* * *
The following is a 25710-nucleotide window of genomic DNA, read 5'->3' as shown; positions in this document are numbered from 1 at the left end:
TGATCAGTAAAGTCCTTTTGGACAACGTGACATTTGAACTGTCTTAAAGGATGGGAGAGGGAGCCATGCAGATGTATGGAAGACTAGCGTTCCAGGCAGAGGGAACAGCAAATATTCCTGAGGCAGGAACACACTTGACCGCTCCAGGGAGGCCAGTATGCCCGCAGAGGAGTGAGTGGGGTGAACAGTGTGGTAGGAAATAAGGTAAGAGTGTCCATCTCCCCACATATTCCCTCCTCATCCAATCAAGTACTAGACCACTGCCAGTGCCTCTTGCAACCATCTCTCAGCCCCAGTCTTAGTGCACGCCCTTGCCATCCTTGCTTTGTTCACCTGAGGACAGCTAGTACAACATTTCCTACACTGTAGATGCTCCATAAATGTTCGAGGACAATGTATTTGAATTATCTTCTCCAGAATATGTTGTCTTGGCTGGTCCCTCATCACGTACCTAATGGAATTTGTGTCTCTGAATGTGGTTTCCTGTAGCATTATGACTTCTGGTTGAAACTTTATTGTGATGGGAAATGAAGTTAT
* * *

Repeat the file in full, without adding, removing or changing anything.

The following is a 25710-nucleotide window of genomic DNA, read 5'->3' as shown; positions in this document are numbered from 1 at the left end:
TGATCAGTAAAGTCCTTTTGGACAACGTGACATTTGAACTGTCTTAAAGGATGGGAGAGGGAGCCATGCAGATGTATGGAAGACTAGCGTTCCAGGCAGAGGGAACAGCAAATATTCCTGAGGCAGGAACACACTTGACCGCTCCAGGGAGGCCAGTATGCCCGCAGAGGAGTGAGTGGGGTGAACAGTGTGGTAGGAAATAAGGTAAGAGTGTCCATCTCCCCACATATTCCCTCCTCATCCAATCAAGTACTAGACCACTGCCAGTGCCTCTTGCAACCATCTCTCAGCCCCAGTCTTAGTGCACGCCCTTGCCATCCTTGCTTTGTTCACCTGAGGACAGCTAGTACAACATTTCCTACACTGTAGATGCTCCATAAATGTTCGAGGACAATGTATTTGAATTATCTTCTCCAGAATATGTTGTCTTGGCTGGTCCCTCATCACGTACCTAATGGAATTTGTGTCTCTGAATGTGGTTTCCTGTAGCATTATGACTTCTGGTTGAAACTTTATTGTGATGGGAAATGAAGTTAT